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Nvidia’s Arm deal is dead

‘Significant regulatory challenges’ have prevented Nvidia in its $31bn attempt to purchase chipmaker Arm

Nvidia has failed in its attempt to purchase UK chip manufacturer Arm from SoftBank Group (SBG) for $31bn. The deal would have seen Arm become a key part of Nvidia’s strategy to build out its hardware-based artificial intelligence (AI) acceleration business.

The parties agreed to terminate the agreement because of “significant regulatory challenges” preventing the consummation of the transaction, despite good faith efforts by the parties. Arm said it will now start preparations for a public offering.

In August, the Competitions and Market Authority (CMA) completed an initial investigation of the Nvidia-Arm deal and found that the transaction raised the possibility of a “substantial lessening of competition across four key markets” – datacentres, the internet of things (IoT), the automotive sector and gaming applications.

This initial investigation prompted digital secretary Nadine Dorries to ask the CMA to proceed with a Phase 2 investigation, looking into Nvidia’s takeover of Arm on national security and competition grounds.

Commenting on its failed acquisition attempt, Jensen Huang, founder and CEO of Nvidia, said: “Arm has a bright future, and we’ll continue to support it as a proud licensee for decades to come. Arm is at the centre of the important dynamics in computing. Though we won’t be one company, we will partner closely with Arm.”

SBG said Arm’s technology and intellectual property are at the centre of mobile computing and the development of AI. “Arm is becoming a centre of innovation not only in the mobile phone revolution, but also in cloud computing, automotive, the internet of things and the metaverse, and has entered its second growth phase,” said Masayoshi Son, chairman and CEO of SoftBank Group Corp. “We will take this opportunity and start preparing to take Arm public, and to make even further progress.”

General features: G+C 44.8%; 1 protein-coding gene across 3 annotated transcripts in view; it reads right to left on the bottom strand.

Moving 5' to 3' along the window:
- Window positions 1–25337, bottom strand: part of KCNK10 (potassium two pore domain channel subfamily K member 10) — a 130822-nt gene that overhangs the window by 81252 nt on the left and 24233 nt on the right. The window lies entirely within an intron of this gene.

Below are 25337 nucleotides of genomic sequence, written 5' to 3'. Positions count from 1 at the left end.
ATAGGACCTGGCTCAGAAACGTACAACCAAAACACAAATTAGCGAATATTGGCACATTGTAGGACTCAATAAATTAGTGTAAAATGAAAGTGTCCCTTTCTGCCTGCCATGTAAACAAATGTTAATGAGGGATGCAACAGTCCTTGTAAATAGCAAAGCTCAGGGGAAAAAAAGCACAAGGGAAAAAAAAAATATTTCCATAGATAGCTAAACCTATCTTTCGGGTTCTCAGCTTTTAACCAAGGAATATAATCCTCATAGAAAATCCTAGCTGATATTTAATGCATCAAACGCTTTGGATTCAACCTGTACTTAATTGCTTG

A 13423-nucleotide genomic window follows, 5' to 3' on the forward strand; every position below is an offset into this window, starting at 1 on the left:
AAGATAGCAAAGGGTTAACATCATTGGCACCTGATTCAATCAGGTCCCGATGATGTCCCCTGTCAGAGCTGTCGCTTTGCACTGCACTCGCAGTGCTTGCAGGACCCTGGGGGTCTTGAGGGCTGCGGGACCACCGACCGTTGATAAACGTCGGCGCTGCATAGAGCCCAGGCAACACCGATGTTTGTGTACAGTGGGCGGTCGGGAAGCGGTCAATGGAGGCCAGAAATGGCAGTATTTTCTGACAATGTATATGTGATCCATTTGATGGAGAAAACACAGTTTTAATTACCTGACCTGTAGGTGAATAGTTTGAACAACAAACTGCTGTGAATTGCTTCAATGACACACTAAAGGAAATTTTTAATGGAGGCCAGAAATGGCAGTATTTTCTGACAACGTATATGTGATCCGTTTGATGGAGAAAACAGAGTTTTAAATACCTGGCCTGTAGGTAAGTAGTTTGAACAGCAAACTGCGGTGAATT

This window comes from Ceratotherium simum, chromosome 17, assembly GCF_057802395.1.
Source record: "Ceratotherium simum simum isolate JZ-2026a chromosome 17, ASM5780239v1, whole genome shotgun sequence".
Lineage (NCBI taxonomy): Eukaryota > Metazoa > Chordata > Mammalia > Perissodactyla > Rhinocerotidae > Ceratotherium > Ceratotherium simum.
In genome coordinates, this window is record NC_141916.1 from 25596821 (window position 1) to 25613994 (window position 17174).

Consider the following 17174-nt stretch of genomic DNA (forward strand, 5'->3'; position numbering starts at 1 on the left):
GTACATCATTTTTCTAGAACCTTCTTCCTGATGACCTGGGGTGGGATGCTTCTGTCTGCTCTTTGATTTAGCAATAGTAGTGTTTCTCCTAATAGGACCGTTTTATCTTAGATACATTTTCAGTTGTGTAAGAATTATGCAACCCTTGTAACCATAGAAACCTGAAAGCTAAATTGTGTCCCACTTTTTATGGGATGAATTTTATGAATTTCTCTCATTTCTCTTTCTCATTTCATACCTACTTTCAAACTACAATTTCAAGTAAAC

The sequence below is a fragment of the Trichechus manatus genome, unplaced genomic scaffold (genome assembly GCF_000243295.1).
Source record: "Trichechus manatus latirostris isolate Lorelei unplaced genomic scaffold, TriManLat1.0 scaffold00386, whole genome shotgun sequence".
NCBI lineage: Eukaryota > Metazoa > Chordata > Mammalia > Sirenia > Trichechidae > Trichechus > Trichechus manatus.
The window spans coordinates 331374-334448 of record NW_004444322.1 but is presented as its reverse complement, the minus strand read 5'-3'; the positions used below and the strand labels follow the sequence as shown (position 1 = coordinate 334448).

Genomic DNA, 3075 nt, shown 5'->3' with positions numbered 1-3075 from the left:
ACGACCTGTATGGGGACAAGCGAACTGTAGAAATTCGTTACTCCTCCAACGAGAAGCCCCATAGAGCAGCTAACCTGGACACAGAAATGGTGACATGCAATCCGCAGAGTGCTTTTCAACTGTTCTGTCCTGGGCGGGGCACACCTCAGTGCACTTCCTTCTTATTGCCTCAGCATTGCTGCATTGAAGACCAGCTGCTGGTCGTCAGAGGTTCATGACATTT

Although the deal has been terminated, Nvidia retains its 20-year Arm licence. “The significant investments that Masa has made have positioned Arm to expand the reach of the Arm CPU beyond client computing to supercomputing, cloud, AI and robotics,” said Huang. “I expect Arm to be the most important CPU architecture of the next decade.”

Read more about the Nvidia/Arm deal

The termination of the deal also sees a change in the leadership team at Arm, with CEO Simon Segars, who spearheaded the acquisition, stepping down. His replacement as CEO, Rene Haas, previously led Arm’s IP Products Group since 2017, where, according to Arm, he increased investment in the industry’s largest software developer ecosystem as well as products for growth markets such as infrastructure and automotive.

Before joining Arm in 2013, Haas held several applications management, applications engineering and product engineering roles, including seven years at Nvidia as vice-president and general manager of its computing products.

“As the innovators of the industry’s most pervasive compute architecture, Arm changed lives around the globe by delivering the technology at the heart of the smartphone revolution,” said Haas.

“We are now uniquely positioned to address the diverse demands of AI, cloud, IoT, automotive and the Metaverse. And with the uncertainty of the past several months behind us, we are emboldened by a renewed energy to move into a growth strategy and change lives around the world – again.”

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